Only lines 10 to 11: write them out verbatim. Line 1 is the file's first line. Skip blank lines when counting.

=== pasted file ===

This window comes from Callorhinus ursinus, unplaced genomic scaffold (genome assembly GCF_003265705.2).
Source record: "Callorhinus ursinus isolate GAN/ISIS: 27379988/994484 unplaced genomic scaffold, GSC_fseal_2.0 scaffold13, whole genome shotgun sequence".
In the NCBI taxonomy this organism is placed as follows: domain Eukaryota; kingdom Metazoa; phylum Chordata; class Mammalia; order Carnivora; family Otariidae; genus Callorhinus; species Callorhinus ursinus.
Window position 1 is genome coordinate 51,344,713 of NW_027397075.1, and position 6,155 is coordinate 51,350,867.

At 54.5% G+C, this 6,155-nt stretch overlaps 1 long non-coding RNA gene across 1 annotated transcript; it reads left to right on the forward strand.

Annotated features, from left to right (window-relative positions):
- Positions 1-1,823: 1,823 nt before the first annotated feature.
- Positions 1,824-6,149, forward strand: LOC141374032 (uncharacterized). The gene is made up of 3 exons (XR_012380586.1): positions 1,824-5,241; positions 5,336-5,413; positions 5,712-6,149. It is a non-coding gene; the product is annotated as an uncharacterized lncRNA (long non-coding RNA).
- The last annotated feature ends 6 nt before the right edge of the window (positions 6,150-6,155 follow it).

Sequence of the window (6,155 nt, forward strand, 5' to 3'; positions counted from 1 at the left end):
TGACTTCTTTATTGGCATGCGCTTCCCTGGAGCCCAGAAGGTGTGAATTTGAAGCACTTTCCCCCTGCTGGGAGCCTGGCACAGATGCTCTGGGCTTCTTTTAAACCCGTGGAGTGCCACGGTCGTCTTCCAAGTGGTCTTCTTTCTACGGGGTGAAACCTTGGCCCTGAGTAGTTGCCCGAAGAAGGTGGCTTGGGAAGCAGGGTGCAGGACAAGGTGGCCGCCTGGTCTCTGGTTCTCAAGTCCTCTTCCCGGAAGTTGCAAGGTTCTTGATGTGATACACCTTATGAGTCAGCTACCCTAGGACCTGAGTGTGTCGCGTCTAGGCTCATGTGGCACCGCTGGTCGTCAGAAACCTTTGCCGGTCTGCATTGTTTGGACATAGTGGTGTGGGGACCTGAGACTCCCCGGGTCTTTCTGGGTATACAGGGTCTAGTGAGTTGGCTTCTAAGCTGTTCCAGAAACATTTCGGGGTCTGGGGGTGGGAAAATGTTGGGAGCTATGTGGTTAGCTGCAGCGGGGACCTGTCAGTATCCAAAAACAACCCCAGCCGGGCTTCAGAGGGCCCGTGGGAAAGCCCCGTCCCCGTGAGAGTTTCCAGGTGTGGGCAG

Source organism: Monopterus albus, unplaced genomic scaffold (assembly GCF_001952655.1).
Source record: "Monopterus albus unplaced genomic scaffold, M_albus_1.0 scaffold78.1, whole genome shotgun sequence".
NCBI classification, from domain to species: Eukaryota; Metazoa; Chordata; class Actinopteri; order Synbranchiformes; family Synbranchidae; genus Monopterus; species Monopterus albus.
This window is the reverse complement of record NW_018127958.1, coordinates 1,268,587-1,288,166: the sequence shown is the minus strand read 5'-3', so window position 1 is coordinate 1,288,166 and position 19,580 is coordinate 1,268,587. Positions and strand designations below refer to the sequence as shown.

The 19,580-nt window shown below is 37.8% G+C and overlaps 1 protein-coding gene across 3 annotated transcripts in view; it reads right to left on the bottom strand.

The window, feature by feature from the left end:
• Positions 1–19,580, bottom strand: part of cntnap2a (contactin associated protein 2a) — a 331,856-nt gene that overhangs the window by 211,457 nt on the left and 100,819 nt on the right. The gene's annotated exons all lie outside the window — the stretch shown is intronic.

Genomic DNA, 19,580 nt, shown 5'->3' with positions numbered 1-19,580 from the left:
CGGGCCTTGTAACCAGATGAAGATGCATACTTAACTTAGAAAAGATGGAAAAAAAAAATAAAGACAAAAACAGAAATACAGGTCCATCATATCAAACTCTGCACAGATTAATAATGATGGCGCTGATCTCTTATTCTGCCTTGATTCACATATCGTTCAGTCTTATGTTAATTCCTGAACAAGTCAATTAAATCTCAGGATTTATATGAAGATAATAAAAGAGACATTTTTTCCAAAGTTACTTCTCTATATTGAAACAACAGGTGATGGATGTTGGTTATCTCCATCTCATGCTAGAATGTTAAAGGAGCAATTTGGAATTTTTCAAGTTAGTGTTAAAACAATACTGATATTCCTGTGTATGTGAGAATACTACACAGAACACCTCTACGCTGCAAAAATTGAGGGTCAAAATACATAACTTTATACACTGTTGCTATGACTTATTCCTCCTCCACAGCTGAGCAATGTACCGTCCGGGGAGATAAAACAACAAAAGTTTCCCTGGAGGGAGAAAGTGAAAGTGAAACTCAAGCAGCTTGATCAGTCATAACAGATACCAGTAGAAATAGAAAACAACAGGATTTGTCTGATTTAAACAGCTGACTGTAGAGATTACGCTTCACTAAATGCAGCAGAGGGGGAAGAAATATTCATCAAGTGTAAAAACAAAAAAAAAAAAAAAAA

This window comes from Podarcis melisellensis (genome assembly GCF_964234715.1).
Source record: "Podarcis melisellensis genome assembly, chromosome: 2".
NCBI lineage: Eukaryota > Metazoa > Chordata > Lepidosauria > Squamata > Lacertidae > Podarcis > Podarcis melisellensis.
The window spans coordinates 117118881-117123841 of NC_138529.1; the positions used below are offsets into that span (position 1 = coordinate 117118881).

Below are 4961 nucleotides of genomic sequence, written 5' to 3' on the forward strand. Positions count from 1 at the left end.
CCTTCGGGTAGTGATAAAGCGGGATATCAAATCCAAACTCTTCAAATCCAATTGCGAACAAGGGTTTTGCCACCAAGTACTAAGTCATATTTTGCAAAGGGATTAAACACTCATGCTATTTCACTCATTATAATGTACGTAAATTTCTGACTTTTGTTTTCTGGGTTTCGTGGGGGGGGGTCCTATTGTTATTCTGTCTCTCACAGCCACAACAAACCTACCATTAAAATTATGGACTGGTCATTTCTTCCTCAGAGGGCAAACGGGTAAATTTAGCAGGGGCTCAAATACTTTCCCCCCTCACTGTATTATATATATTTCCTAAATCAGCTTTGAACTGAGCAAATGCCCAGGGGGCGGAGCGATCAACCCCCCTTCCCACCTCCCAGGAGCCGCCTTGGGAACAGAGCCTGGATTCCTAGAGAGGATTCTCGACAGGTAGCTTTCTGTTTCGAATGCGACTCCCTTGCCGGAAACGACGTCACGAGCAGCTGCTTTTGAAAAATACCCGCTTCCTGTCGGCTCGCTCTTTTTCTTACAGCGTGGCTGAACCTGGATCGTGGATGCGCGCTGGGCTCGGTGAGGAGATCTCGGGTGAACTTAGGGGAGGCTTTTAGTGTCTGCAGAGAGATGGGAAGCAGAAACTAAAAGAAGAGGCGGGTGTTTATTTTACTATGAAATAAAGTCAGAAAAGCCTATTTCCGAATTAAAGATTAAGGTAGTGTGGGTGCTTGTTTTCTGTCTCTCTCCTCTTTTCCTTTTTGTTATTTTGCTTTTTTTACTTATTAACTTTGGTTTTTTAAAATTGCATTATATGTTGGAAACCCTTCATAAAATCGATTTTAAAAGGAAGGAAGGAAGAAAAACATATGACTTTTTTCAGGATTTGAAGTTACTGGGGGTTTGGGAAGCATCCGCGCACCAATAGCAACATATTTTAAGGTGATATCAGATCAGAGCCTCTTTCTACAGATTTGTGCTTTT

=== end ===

Sequence of the window (6,155 nt, forward strand, 5' to 3'; positions counted from 1 at the left end):
TGACTTCTTTATTGGCATGCGCTTCCCTGGAGCCCAGAAGGTGTGAATTTGAAGCACTTTCCCCCTGCTGGGAGCCTGGCACAGATGCTCTGGGCTTCTTTTAAACCCGTGGAGTGCCACGGTCGTCTTCCAAGTGGTCTTCTTTCTACGGGGTGAAACCTTGGCCCTGAGTAGTTGCCCGAAGAAGGTGGCTTGGGAAGCAGGGTGCAGGACAAGGTGGCCGCCTGGTCTCTGGTTCTCAAGTCCTCTTCCCGGAAGTTGCAAGGTTCTTGATGTGATACACCTTATGAGTCAGCTACCCTAGGACCTGAGTGTGTCGCGTCTAGGCTCATGTGGCACCGCTGGTCGTCAGAAACCTTTGCCGGTCTGCATTGTTTGGACATAGTGGTGTGGGGACCTGAGACTCCCCGGGTCTTTCTGGGTATACAGGGTCTAGTGAGTTGGCTTCTAAGCTGTTCCAGAAACATTTCGGGGTCTGGGGGTGGGAAAATGTTGGGAGCTATGTGGTTAGCTGCAGCGGGGACCTGTCAGTATCCAAAAACAACCCCAGCCGGGCTTCAGAGGGCCCGTGGGAAAGCCCCGTCCCCGTGAGAGTTTCCAGGTGTGGGCAG